Biles — considered probably the greatest acrobat ever — participated in the Olympic gymnastic capabilities on July 25 and afterward in the US’ vault pivot in the women’s group final on July 27 before withdrawing from cutthroat activity, citing mental health concerns.
A tweet from USA Gymnastics on Monday read: “We are so eager to affirm that you will see two U.S. competitors yet to be determined bar final tomorrow — Suni Lee AND Simone Biles!! Can hardly wait to watch you both!”
The 24-year-old Biles, who won a silver award as part of the US group’s second spot finish in the group final, then, at that point withdrew from four individual finals at the Tokyo Games — the overall individual contest, the vault, the lopsided bars and floor.
Biles won four golds in the 2016 Rio Olympics and Tuesday’s equilibrium pillar will be her last chance to contend at the Tokyo 2020 Games.
Poland awards humanitarian visa to Belarusian runner Kristina Timanovskaya
Belarusian runner Kristina Timanovskaya received a humanitarian visa from Poland on Monday, hours after she refused to load onto a trip out of Japan saying she was being forced to return to her local country without wanting to and that she feared arrest.
He later revealed to Reuters that the 24-year-old Olympic competitor was anticipating traveling to Poland before long. “As indicated by her decision, that is the thing that our emissary heard in Tokyo, she’s intending to come to Poland in days to come to be here in Warsaw. What’s more, on the off chance that she might want… she is free to seek after her wearing career in Poland,” Przydacz said.
Prior Monday, Reuters reported that Timanovskaya had been seen entering the Polish embassy.
Timanovskaya was set to contend in the women’s 200 meters at the Tokyo Olympics on Monday however said representatives of the Belarus public group attempted to forcibly send her back to her home nation after she scrutinized public wearing experts for entering her into the 4×400 meter relay without her assent.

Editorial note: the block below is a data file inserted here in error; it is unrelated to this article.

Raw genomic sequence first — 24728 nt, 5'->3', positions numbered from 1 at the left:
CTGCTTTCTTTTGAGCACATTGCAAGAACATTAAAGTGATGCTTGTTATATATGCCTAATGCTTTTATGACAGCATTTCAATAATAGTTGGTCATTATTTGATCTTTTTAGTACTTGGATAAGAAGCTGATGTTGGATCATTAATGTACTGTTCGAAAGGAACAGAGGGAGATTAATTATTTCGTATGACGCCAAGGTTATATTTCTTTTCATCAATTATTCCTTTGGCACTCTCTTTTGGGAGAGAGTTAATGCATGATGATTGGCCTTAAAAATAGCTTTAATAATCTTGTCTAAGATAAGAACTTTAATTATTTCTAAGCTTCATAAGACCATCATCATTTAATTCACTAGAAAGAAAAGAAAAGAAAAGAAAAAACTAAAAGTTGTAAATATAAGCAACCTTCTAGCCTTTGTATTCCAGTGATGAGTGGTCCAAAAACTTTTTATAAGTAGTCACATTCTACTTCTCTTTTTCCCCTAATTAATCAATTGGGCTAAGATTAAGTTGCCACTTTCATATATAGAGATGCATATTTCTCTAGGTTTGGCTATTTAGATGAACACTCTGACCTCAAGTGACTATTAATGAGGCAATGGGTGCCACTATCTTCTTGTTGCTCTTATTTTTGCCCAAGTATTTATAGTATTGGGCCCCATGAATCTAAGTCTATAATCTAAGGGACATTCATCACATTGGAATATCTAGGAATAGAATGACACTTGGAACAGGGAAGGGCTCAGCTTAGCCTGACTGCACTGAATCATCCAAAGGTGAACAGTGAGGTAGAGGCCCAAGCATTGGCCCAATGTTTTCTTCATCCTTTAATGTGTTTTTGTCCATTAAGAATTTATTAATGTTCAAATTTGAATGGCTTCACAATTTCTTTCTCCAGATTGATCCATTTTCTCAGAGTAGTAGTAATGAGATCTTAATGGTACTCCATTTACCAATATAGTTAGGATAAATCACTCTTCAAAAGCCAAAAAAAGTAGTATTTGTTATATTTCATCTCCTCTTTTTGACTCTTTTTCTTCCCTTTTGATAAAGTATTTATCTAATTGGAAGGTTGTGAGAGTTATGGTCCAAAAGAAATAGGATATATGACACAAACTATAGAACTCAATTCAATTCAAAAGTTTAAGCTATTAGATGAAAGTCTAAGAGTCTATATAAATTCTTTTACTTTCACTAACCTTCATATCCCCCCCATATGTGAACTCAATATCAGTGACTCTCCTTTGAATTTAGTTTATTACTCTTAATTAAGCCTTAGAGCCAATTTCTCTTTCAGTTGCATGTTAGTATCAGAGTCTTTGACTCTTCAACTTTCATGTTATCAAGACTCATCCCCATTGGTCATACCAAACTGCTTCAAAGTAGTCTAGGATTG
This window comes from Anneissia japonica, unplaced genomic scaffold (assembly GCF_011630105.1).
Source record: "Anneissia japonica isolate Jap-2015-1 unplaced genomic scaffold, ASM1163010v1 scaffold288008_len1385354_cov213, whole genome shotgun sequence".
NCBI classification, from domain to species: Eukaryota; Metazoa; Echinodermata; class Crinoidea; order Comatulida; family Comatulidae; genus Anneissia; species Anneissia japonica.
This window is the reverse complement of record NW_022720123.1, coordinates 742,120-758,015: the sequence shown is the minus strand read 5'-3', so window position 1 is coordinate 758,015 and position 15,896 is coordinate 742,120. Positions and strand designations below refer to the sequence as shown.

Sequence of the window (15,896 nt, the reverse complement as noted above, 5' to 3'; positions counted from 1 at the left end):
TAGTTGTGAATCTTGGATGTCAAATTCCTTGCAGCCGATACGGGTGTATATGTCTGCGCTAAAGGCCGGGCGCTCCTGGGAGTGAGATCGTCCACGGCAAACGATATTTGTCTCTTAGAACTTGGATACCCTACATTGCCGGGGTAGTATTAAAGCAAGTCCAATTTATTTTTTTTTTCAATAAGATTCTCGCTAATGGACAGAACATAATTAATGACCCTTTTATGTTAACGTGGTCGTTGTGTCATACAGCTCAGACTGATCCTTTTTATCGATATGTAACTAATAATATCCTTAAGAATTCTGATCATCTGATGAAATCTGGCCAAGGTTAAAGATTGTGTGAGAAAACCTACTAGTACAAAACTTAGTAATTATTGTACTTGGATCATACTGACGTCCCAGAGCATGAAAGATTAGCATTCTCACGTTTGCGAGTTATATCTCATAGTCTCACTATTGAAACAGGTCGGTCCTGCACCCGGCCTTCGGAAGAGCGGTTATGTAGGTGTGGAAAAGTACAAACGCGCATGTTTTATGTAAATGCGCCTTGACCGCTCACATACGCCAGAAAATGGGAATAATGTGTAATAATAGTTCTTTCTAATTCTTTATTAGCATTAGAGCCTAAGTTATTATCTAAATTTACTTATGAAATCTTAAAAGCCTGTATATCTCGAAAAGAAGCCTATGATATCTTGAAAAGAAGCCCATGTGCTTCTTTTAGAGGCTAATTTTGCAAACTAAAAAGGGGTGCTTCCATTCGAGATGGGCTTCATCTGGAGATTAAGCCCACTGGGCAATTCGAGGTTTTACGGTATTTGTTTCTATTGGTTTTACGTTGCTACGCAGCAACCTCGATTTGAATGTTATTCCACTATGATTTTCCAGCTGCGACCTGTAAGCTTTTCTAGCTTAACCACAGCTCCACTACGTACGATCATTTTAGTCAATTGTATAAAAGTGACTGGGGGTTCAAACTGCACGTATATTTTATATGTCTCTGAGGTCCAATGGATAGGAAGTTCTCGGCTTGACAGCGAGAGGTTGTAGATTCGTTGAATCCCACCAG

Group officials went to the Olympic Village on Sunday evening and requested that she “pack her assets as a decision had been made for her to return to Minsk,” said Anatol Kotau, of the Belarus Sports Solidarity Foundation, which represents competitors repressed by Belarusian specialists, and who is in direct contact with Timanovskaya.
The Belarus Embassy in Tokyo said in a statement on Monday that Belarusian diplomats showed up at the air terminal on Sunday to “explain the conditions” and provide “possible consular and legitimate help if important,” yet couldn’t acquire any information about Timanovskaya from Japanese representatives. The statement added that the competitor has not been in touch with the embassy.
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Sunday saw 26 gold medals awarded at the Tokyo Olympics
Italy took home two gold medals in a thrilling day of track and field, with Gianmarco Tamberi winning in men’s high jump and Lamont Marcell Jacobs edging out the competition to earn the country’s first ever men’s 100m crown.
Here is a full list of the gold medal winners from Sunday:
Men’s Floor Exercise: Artem Dolgopyat, Israel
Women’s Vault: Rebeca Andrade, Brazil
Men’s Pommel Horse: Max Whitlock, Great Britain
Women’s Uneven Bars: Nina Derwael, Belgium
Women’s Shot Put: Gong Lijiao, China
Men’s High Jump: Mutaz Essa Barshim, Qatar and Gianmarco Tamberi, Italy
Women’s Triple Jump: Yulimar Rojas, Venezuela
Men’s 100m: Lamont Marcell Jacobs, Italy
Women’s Singles: Chen Yufei, China
Cycling BMX Freestyle
Women’s Park: Charlotte Worthington, Great Britain
Men’s Park: Logan Martin, Australia
Women’s 3m Springboard: Shi Tingmao, China
Men’s Foil Team: France
Men’s Individual Stroke Play: Xander Schauffele, United States
Men’s One Person Dinghy-Laser: Matt Wearn, Australia
Women’s One Person Dinghy-Laser Radial: Anne-Marie Rindom, Denmark
Men’s 50m Freestyle: Caeleb Dressel, United States
Women’s 50m Freestyle: Emma McKeon, Australia
Men’s 1500m Freestyle: Robert Finke, United States
Women’s 4 X 100m Medley Relay: Australia
Men’s 4 X 100m Medley Relay: United States
Women’s Doubles: Barbora Krejcikova/Katerina Siniakova, Czech Republic
Men’s Singles: Alexander Zverev, Germany
Mixed Doubles: Anastasia Pavlyuchenkova/Andrey Rublev, Russian Olympic Committee
Women’s 76kg: Neisi Patricia Dajomes Barrera, Ecuador